The rush to the cities has left rural communities with shrinking populations and fewer job opportunities. In the face of this decline, Xi’s poverty alleviation policies have focused on the countryside.
In its announcement, Xinhua quoted an expert who said this marked the end of “the millenia-old issue of extreme poverty.”
But despite what appears to be a major achievement, there appears to be some confusion in state-run media and among experts over whether this signifies the end of poverty in China.
Speaking on Tuesday at his daily news conference, Chinese Foreign Ministry spokesman Zhao Lijian said that China had “completed the goal of achieving a comprehensive poverty alleviation by the end of 2020.” “The hard-won results are gratifying,” he said.
But others have been more cautious. State-run tabloid Global Times quoted experts as saying that the Chinese government needed to “comprehensively review” the poverty alleviation results, and would announce a result likely in the first half of 2021.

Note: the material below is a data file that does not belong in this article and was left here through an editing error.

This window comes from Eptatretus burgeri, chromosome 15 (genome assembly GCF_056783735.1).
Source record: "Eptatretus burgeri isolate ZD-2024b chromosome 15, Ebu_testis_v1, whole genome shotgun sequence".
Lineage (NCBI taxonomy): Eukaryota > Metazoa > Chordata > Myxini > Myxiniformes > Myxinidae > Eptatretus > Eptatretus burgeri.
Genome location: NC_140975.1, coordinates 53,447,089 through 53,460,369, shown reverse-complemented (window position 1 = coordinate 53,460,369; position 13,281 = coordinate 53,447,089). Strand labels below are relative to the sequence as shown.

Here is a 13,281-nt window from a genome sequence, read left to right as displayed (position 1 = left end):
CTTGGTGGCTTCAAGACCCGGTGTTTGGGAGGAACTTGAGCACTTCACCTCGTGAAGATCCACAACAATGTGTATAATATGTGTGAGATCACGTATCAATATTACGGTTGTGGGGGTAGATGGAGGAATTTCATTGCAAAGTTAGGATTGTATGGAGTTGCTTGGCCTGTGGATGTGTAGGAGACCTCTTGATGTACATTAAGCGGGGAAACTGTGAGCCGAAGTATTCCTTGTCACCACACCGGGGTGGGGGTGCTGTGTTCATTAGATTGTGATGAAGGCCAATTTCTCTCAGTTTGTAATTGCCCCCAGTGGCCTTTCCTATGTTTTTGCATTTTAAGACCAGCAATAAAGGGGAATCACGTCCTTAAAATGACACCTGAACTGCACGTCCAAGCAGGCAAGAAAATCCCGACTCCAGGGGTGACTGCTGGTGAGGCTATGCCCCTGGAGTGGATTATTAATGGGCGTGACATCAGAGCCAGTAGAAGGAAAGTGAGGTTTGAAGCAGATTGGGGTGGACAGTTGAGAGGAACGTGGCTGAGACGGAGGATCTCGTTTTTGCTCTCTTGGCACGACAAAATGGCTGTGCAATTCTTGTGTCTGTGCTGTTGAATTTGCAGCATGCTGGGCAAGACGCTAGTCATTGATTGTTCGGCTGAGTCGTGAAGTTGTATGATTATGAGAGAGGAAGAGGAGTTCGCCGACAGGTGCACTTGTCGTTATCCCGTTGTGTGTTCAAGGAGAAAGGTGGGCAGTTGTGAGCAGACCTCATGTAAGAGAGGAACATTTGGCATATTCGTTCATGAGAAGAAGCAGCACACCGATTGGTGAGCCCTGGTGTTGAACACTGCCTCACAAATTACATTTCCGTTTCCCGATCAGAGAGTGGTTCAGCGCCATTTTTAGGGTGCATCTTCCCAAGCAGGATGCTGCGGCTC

According to Xinhua, Xia said that first there would need to be “random inspections” and “censuses” and then once all the standards had been met, it would be up to the Communist Party’s Central Committee to announce that “the battle against poverty has been won.”
A national divide
Whether or not the target has been officially met, experts said that there was little doubt that the Chinese government would announce within months that it had met its goal of ending absolute poverty by the end of 2020.
While poverty experts around the world have praised China’s work in helping end deprivation in the country, there has also been criticism of both Beijing’s goals and its methods in reaching them.
The divide isn’t just between rural and urban centers but even between cities themselves. While large population centers like Beijing and Shanghai, mainly on the east coast, have seen rapid gains in wealth and living standards, many second…